The discovered potential of mesenchymal stem cells (MSC) in
treating Multiple Sclerosis (MS) has culminated in the launch of MESCAMS (MEsenchymal Stem cell therapy
for CAnadian MS patients), a phase II clinical trial that is
funded in part by the MS Scientific Research Foundation, Research
Manitoba and A&W Food Services of Canada Inc. Spearheaded by
Dr. Mark Freedman (Ottawa Hospital Research
Institute, University of Ottawa), principal investigator (PI) at
the Ottawa site and Dr. James Marriott (University of Manitoba),
PI at the Manitoba site, MESCAMS is part of an international
mesenchymal stem cell research effort encompassing nine
The aim of this study is to determine if treatment with autologous (originating from the same person receiving treatment) MSC in people with MS is safe, can reduce harmful inflammation in the brain, and possibly contribute to repair of the central nervous system.
The MESCAMS study is the first Canadian clinical trial evaluating the safety and efficacy of MSC as a treatment for multiple sclerosis. This marks an important step forward in MS research and treatment, as early experiments with stem cell therapies have shown encouraging results. One major factor which distinguishes this study from the previously conducted Canadian bone marrow transplantation (BMT) trial is that participants are not subjected to intensive chemotherapy, which is required prior to BMT to effectively eliminate the diseased immune system.
MSC therapy, on the other hand, works by subduing the harmful immune cells that drive MS, and so the researchers anticipate that the procedure will carry a lower risk to participants, since no chemotherapy is required and the MSC have the potential of controlling inflammation in the absence of other MS medications. As well, the study design uses autologous MSC, in which each participant receives their own stem cells, thus diminishing the risk of the participant’s immune system rejecting the cells.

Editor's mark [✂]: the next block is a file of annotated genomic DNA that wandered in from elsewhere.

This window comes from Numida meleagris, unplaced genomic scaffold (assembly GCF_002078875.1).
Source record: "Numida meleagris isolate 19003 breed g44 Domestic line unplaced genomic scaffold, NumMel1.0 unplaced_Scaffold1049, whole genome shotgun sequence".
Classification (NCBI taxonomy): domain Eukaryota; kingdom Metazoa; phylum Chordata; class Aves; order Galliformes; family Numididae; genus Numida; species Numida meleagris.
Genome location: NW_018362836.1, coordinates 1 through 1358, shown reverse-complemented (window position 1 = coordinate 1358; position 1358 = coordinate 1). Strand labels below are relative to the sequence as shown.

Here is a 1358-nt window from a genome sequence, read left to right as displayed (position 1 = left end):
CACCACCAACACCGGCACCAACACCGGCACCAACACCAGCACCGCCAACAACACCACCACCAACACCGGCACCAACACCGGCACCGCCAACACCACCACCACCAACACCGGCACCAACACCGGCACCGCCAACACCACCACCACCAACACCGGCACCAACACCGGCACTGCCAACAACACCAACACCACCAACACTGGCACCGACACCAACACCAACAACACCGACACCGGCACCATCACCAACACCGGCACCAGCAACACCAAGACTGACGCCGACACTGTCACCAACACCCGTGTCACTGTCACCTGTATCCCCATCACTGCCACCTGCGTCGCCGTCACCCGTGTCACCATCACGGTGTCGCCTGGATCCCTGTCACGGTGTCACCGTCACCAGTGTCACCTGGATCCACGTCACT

The results of the MESCAMS trial will be pooled with data emerging from the concurrent international MSC trial, culminating in a rich body of information that could not otherwise be attained by individual research centres alone. The Canadian contribution to the trial is poised to make Canada a leader in researching MSC therapy in MS, largely owing to the seasoned expertise of the lead investigators and other collaborators, as well as substantial investment into state-of-the-art stem cell facilities built in compliance with stringent government regulations. Ultimately, the hope is that the findings from the MESCAMS study will build on results seen in pioneering MSC studies and help lead to treatment options for people with MS.